Business Woman in tech. Stronger together, Happy women or girls standing together , girls, power, strong, strength, feminism Feminine, woman empowerment, vector illustration.

Being a woman in tech & advice to those looking to break into the industry

Business Woman in tech. Stronger together, Happy women or girls standing together , girls, power, strong, strength, feminism Feminine, woman empowerment, vector illustration. By Ruth Ross-Macdonald, Head of Product and Design for CareScribe 

Hi, I’m Ruth, I’m Head of Product & Design for CareScribe, an accessibility tech company based in Bristol. We specialise in assistive technology, helping to level the playing field for people with disabilities. 

It’s one of those jobs, that when your family asks what you do, and you answer, you can see their eyes glaze over and they have absolutely no idea what you’re talking about. My role basically bridges the gap between design, engineering, the customers and the business objectives.  

I’ve had a hugely varied career, starting out as a graphic design graduate, my first role was designing branding and packaging. I moved on to designing for web and mobile apps then, for a short while, I even went off and became an interior designer for a small stint! I then moved back into freelancing in digital design and landed back in the software industry. I’ve taken a slight sidestep from design into a product ownership role and then into a leadership role as Head of Product and Design.

The more I work in tech the more I hear the same things, people hear the word tech, and they associate it with coding or ‘computers’ in general, discarding it as a potential sector to work in which is so sad, there are so many great opportunities that people and women, in general, are missing out on because of this.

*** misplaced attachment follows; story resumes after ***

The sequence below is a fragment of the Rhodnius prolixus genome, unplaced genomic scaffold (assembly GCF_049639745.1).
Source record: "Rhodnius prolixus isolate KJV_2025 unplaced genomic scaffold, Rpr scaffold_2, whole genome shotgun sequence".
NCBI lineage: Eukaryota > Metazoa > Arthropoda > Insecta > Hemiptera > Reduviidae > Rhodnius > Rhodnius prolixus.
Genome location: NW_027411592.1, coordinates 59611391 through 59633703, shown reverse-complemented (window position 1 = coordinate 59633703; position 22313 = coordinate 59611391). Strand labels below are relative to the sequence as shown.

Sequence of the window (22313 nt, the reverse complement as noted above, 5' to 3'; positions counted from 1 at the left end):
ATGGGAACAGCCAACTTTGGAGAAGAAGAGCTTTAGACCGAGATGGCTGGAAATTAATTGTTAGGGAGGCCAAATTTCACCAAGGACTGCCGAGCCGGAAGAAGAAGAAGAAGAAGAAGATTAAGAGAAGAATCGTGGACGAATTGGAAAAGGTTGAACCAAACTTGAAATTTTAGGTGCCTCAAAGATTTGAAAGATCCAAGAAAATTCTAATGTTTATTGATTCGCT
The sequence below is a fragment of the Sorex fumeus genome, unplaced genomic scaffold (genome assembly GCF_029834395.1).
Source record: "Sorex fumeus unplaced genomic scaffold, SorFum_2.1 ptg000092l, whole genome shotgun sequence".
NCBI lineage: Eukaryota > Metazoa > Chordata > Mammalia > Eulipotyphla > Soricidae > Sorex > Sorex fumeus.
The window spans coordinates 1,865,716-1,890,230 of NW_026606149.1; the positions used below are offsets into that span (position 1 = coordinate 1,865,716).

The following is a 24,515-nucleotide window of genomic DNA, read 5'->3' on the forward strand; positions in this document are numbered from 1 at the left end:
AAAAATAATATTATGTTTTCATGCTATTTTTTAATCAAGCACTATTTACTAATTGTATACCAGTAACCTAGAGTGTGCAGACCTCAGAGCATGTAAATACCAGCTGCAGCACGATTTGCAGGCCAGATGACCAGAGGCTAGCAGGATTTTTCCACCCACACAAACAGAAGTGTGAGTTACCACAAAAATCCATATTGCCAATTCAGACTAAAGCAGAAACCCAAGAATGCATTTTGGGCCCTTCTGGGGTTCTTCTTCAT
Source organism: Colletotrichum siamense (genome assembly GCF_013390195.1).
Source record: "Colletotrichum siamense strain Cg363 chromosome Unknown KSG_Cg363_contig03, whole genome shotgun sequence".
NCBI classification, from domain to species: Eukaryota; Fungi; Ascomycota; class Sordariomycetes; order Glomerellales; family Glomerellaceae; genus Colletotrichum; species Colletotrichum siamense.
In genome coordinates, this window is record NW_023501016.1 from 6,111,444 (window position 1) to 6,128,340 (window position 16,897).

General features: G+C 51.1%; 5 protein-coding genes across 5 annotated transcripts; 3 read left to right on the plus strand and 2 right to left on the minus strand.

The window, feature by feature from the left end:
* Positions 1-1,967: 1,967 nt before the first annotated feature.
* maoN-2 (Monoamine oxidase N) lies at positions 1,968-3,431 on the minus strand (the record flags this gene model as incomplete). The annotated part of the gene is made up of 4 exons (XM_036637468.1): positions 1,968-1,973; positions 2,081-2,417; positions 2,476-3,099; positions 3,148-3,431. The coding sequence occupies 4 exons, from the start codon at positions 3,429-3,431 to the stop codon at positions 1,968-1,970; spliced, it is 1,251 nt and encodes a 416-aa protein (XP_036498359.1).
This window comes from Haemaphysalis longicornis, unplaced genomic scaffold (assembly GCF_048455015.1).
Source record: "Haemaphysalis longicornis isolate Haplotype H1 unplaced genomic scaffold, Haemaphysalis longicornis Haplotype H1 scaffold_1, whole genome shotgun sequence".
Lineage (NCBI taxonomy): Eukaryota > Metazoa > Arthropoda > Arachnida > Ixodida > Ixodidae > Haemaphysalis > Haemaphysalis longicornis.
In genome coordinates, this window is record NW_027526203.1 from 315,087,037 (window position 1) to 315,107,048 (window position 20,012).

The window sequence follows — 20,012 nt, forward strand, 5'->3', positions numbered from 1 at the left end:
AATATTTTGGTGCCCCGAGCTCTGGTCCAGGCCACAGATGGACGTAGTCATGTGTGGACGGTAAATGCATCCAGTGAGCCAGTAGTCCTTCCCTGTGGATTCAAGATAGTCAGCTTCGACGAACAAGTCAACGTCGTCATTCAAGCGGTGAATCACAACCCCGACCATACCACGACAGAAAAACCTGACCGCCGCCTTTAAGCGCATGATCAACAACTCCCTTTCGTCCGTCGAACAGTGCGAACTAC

If you’d asked me when I started out in my career, I probably would have had a similar response as most people, that working in software is this strange unknown world, of mainly male developers writing code, with their head in a computer, in a dark room and not a lot else. But what I didn’t realise back then is that there are so many varied roles inside of tech that aren’t code-based.  

Code is written for real people, people like you or me, people with learning difficulties, people with disabilities, people who are short, people who are tall, people of all genders. We create software to make people’s lives easier, so in order to make great digital products that will enhance the day-to-day life of our users or assist real people with the things that they need to do, we have to understand the whole range of different types of people as well as have a range of different types of people inside of our team. 

Software teams need to be diverse, so our decision-making isn’t biased. It’s very common for women to be underrepresented in software teams, in leadership roles and in engineering. And it’s something that is so important, to close not only the gender bias but also address the lack of diversity in tech companies.  

The tech industry is a very well-paid industry, where there is a multitude of opportunities, where you can find jobs that can truly improve people’s lives, and you don’t have to have a computer science degree to break into the industry or get the job. My advice to anyone out there, especially women, don’t ever think that something is not for you go and give it a go, be curious, ask many many questions, get involved in meet ups and networking groups, break down those barriers and misconceptions because you might find yourself in a truly amazing sector working with some truly amazing people. 

Ruth Ross-MacdonaldAbout the author

Ruth Ross-Macdonald is Head of Product & Design for CareScribe, an assistive tech company based in Bristol which specialises in creating products that level the playing field and make the world more accessible. Ruth has a passion for human-centred design and has experience in multiple design disciplines such as UX and UI, Branding Design & Consultancy, and Product Management.

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